13 February marks the anniversary of the formal apology made on 13 February 2008 by the government and the Parliament of Australia to the country’s Aboriginal and Torres Strait Islander people - in particular to the Stolen Generations.
26 May - National Sorry Day
National Sorry Day offers the community the opportunity to acknowledge the impact of the policies of forcible removal of Aboriginal and Torres Strait Islander children from their families, which originated in the 1800s. The first National Sorry Day was held on 26 May 1998 following the 1997 HREOC Bringing Them Home report which recommended that a national day of observance be declared. It is now commemorated nationally with thousands of Australians from all walks of life participating in memorial services, commemorative meetings, survival celebrations and community gatherings to honour the Stolen Generations.
For further information on National Sorry Day, please visit the National Sorry Day Committee site: http://www.nsdc.org.au/
27 May to 3 June - National Reconciliation Week
National Reconciliation Week was initiated in 1996 to provide a special focus for nationwide activities. The week is a time to reflect on achievements so far and to consider what must still be done to achieve reconciliation.
National Reconciliation Week offers people across Australia the opportunity to focus on reconciliation, to hear about the cultures and histories of Australia’s Aboriginal and Torres Strait Islander peoples, and to explore new and better ways of meeting challenges in our communities.
The Week is timed to coincide with two significant dates in Australia’s history, which provide strong symbols of our hopes and aims for reconciliation: 27 May and 3 June.
For further information on National Reconciliation Week, you can visit the Reconciliation Australia website: www.reconciliation.org.au or the website for the relevant Reconciliation body in your state or territory.
27 May - 1967 Referendum
In 1967 over 90% of Australians voted in a Referendum to remove clauses from the Australian Constitution which discriminated against Aboriginal and Torres Strait Islander Australians. The Referendum also gave the Commonwealth Government the power to make laws on behalf of Aboriginal and Torres Strait Islander people.
3 June - Mabo Day
Mabo Day marks the anniversary of the High Court of Australia’s judgement in 1992 in the Mabo case. This is a day of particular significance for Torres Strait Islander Australians.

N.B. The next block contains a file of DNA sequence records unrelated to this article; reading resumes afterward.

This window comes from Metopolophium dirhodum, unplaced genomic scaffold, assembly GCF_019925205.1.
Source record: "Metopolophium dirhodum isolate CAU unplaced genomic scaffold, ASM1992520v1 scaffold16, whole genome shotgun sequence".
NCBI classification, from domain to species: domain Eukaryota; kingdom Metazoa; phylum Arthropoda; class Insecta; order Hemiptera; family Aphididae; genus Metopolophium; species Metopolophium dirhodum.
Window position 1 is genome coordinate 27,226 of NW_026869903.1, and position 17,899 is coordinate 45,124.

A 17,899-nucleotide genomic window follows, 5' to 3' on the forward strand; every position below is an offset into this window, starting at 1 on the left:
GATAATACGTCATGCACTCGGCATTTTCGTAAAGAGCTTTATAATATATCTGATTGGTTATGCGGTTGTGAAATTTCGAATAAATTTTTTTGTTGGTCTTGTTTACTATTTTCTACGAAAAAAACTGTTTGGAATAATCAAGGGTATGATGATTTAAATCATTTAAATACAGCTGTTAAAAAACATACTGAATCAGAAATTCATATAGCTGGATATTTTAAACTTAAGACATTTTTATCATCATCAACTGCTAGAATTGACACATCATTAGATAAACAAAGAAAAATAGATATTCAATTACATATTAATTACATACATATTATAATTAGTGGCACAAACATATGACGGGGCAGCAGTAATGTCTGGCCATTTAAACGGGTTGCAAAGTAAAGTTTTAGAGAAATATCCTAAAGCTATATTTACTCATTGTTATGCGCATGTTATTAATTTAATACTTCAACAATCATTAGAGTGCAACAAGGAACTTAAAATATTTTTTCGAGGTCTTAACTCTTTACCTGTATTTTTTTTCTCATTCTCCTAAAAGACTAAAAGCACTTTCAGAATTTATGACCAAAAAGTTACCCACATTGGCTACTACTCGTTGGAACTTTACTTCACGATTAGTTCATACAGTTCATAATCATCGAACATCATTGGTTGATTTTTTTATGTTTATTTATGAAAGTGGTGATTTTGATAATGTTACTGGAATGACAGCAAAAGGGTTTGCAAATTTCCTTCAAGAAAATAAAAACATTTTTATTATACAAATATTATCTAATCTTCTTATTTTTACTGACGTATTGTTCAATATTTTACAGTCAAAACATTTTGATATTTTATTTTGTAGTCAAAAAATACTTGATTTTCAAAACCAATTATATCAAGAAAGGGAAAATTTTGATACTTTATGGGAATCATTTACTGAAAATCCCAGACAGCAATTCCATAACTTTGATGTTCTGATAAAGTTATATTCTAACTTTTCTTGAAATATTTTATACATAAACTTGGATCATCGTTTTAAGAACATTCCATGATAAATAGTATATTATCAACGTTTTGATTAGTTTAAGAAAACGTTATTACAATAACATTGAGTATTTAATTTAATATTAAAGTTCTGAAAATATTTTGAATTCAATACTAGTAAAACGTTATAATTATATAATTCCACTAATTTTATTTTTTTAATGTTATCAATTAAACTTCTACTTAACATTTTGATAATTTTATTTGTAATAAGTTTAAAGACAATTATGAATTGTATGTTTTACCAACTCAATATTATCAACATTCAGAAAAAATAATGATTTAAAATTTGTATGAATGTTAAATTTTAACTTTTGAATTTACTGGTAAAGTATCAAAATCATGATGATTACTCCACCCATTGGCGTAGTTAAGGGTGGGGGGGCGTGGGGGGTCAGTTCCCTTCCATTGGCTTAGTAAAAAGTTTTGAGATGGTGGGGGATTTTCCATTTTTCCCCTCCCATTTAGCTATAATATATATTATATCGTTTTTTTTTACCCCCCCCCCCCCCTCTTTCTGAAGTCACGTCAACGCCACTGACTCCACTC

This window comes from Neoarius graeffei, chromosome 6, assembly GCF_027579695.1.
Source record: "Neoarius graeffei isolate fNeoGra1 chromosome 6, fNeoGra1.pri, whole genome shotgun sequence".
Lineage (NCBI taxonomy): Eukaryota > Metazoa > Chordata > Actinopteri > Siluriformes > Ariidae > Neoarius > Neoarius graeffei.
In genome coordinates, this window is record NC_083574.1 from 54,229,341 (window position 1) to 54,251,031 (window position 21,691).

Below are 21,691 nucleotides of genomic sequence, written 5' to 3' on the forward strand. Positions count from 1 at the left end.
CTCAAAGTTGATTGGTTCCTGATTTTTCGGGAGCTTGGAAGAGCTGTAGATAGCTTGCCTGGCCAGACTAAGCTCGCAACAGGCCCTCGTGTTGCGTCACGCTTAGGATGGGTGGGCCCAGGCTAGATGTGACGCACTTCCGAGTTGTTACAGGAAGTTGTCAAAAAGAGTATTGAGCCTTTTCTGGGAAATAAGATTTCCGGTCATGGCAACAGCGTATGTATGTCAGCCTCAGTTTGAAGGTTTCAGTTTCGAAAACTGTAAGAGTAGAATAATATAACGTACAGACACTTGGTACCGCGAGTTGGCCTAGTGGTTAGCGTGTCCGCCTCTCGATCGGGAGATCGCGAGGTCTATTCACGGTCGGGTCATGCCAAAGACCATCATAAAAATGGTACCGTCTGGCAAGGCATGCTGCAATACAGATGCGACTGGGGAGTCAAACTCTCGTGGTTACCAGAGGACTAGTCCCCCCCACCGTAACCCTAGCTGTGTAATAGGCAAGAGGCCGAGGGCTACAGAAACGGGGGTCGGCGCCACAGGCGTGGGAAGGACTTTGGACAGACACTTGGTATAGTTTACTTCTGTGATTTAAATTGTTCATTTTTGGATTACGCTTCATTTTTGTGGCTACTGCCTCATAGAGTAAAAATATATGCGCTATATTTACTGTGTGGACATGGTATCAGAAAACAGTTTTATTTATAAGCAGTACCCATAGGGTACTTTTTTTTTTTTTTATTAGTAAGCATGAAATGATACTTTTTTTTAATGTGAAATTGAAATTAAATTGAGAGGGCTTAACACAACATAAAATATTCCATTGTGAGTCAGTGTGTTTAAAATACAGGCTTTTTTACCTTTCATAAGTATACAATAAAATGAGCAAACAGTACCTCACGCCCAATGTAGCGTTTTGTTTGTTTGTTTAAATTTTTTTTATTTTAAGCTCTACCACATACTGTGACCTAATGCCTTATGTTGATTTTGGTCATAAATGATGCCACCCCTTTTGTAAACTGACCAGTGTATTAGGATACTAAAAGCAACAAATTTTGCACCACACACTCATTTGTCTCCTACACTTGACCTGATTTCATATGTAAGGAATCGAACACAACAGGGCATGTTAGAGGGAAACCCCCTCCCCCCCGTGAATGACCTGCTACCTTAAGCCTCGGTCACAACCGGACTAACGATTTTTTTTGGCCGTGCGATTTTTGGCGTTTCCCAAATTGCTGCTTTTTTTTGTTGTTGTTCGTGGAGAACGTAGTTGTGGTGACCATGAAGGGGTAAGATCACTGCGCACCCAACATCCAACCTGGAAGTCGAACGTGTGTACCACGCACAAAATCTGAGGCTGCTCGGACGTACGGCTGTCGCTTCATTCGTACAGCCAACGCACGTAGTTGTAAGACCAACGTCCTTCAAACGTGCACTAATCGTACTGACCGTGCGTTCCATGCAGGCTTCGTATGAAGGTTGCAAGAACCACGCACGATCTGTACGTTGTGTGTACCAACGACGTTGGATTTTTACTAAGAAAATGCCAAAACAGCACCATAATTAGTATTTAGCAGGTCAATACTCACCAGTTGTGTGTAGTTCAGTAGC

Eddie ‘Koiki’ Mabo’s name is synonymous with native title rights. His story began in May 1982 when he and fellow Murray (Mer) Islanders David Passi, Sam Passi, James Rice and CeluiaSalee instituted a claim in the High Court for native title to the Murray (Mer) Islands in the Torres Strait.
The claim was made against the State of Queensland, which responded by seeking to legislate to extinguish retrospectively any native title on the Islands. This was challenged in the High Court on the grounds that it was inconsistent with the 1975 Racial Discrimination Act. The High Court, in an historical judgement delivered on 3 June 1992, accepted the claim by Eddie Mabo and the other claimants that their people (the Meriam people) had occupied the Islands of Mer for hundreds of years before the arrival of the British. The High Court found that the Meriam people were ‘entitled as against the whole world to possession, occupation, use and enjoyment of lands in the Murray Islands.’ The decision overturned a legal fiction that Australia was terra nullius (a land belonging to no one) at the time of British colonisation.
1 July - Coming of the Light
This is a particular day of significance for Torres Strait Islander Australians. It marks the day the London Missionary Society first arrived in the Torres Strait. The missionaries landed at Erub Island on 1 July 1871.
Religious and cultural ceremonies are held by Torres Strait Islander Christians across the Torres Strait and on the mainland to commemorate this day.
National NAIDOC Week - July
NAIDOC Week is observed from the first Sunday in July to the second Sunday in July each year.
NAIDOC celebrations are held around Australia to celebrate the history, culture and achievements of Aboriginal and Torres Strait Islander people.
The week is celebrated not just in the Indigenous community, but also increasingly in government agencies, schools, local councils and workplaces.
Wherever you live, taking part in NAIDOC Week is a great way to celebrate Aboriginal and Torres Strait Islander cultures and to build bridges between all Australians.
NAIDOC originally stood for ‘National Aborigines and Islanders Day Observance Committee’. This committee was once responsible for organising national activities during NAIDOC Week, and its acronym has become the name of the week itself.
For further information on NAIDOC, please visit the website www.naidoc.org.au